Both the federal government and the state of Hawaii have enacted regulations that construe § 602(a)(39) as applying to parents classified as minors under the regulations implementing § 606(a)(2) "without regard to school attendance." See Hawaii Admin.R. 17-621-3(e); 45 C.F.R. § 233.20(a)(3)(xviii) (1987). As a result, "the grandparent's income [was] deemed available to the dependent grandchild in all three-generation families living together in which the intermediate parent is eighteen, rather than only in those families where the eighteen-year-old parent satisfies the school attendance requirement." Kali, 800 F.2d at 973.
The plaintiffs cite our prior holding that the Secretary's regulation was against the statutory purpose of the Grandparent Deeming Rule because it ignored the school attendance requirement for children between ages 18 and 19, thereby requiring
However, the government's failure to prevail does not raise a presumption that its position was not substantially justified. See Oregon Envtl. Council, 817 F.2d at 498. The determination whether the government's position was substantially justified "requires courts to examine the government's conduct, not the Secretary's beliefs with respect to his policies." Andrew, 837 F.2d at 878-79. We may reverse the district court's determination that the Secretary's position was substantially justified only if we find that the court abused its discretion. See Pierce, ___ U.S. at ___-___, 108 S.Ct. at 2546-49; Edwards, 834 F.2d at 801.
Applying this highly deferential standard, we uphold the district court's finding that the Secretary's interpretation of § 602(a)(39) was substantially justified.
The applicable statutory language could be read to support the Secretary's regulations. Section 602(a)(39) refers only to "the age selected by the State pursuant to section 606(a)(2)," 42 U.S.C. § 602(a)(39) (Supp.II 1984), while § 606(a)(2) gives states the option of selecting the age of 18 or 19 as the cut-off for dependency status, 42 U.S.C. § 606(a)(2) (1982). This language on its face supports the Secretary's interpretation even though § 606(a)(2) also includes the school attendance requirement as part of the age 19 cut-off. The Secretary's interpretation is further bolstered by the fact that § 602(a)(38), which was adopted at the same time, expressly refers to all of the conditions described in § 606(a), thereby incorporating both the age and school attendance requirements of that statute. 42 U.S.C. § 602(a)(38) (Supp.II 1984). Because § 602(a)(39) lacks this general reference to § 606(a), it was not improper to infer that school attendance was not intended to be relevant to the grandparent deeming rule. We therefore cannot say that the Secretary lacked substantial justification in interpreting the statutory language as she did.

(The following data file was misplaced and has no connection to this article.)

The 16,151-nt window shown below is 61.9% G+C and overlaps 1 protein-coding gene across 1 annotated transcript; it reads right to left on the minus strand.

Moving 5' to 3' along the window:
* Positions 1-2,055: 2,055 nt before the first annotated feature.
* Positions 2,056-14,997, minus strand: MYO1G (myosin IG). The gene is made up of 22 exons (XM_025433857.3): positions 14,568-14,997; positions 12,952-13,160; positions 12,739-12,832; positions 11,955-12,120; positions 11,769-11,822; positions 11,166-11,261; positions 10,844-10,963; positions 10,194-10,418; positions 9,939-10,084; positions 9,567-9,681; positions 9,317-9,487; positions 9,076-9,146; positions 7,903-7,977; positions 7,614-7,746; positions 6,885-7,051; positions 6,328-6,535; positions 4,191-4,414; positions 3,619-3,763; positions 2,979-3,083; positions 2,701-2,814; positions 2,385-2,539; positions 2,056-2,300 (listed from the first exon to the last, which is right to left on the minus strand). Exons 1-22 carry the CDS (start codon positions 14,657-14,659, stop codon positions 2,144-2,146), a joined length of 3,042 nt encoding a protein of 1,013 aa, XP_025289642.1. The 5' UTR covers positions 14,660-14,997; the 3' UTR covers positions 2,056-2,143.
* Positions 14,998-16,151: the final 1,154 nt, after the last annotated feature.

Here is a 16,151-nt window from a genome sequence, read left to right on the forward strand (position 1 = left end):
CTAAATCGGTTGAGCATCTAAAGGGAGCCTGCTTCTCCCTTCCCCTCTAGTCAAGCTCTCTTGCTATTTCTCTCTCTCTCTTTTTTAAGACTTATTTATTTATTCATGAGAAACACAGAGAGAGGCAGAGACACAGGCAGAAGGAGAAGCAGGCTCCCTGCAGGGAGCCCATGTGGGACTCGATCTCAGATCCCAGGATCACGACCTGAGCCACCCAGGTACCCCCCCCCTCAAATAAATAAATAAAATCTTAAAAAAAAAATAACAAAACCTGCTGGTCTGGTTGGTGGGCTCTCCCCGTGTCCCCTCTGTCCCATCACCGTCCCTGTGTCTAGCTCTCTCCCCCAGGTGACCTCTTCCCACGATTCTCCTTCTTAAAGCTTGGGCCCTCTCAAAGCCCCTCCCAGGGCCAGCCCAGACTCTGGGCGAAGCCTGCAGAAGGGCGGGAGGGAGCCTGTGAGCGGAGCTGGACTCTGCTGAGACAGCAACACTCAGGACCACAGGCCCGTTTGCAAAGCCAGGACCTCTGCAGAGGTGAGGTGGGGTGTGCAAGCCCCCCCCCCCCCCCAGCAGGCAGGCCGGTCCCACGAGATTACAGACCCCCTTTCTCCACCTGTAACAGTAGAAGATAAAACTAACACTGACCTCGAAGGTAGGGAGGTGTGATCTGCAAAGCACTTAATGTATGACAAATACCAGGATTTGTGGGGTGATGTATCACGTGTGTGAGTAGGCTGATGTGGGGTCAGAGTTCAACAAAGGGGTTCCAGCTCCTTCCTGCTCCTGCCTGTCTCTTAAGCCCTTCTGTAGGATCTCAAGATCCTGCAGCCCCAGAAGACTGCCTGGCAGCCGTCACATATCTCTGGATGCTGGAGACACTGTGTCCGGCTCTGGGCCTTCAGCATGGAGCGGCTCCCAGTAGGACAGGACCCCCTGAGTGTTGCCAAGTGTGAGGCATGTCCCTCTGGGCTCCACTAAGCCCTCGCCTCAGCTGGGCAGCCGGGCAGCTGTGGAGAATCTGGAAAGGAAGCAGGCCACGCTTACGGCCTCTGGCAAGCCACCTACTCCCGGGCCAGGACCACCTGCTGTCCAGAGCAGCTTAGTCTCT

Furthermore, we cannot say that the Secretary's interpretation, although constituting a facially correct reading of the statutes, was so at odds with congressional intent as to render it lacking in substantial justification. Any interpretation denying benefits to the children of 18-year-old students while granting benefits to the children of 18-year-old nonstudents would have given 18-year-old parents a great incentive to drop out of school, thereby contravening the congressional policy of encouraging continued school attendance through the extension of AFDC funding to 18-year-old students. See S.Rep. No. 139, 97th Cong., 1st Sess. 513, reprinted in 1981 U.S.Code Cong. & Admin.News 396, 779-80. It also was reasonable to conclude that Congress did not intend to deny benefits to the children of students while giving benefits to the children of nonstudents; because nonstudents may work full time while students may not, as a general matter nonstudent parents could be expected to earn more and therefore to have less need for AFDC funds than would student parents.
The district court did not abuse its discretion in finding that the government's position was substantially justified. The Secretary's interpretation of the complex statutory scheme was justifiable on the facial language of the relevant statutes and did not clearly contravene congressional intent. "The parties raised difficult issues of statutory interpretation, with substantial sums at stake." Edwards, 834 F.2d at 803. The Secretary "argued forcefully and well" for
The decision of the district court denying attorneys' fees is AFFIRMED.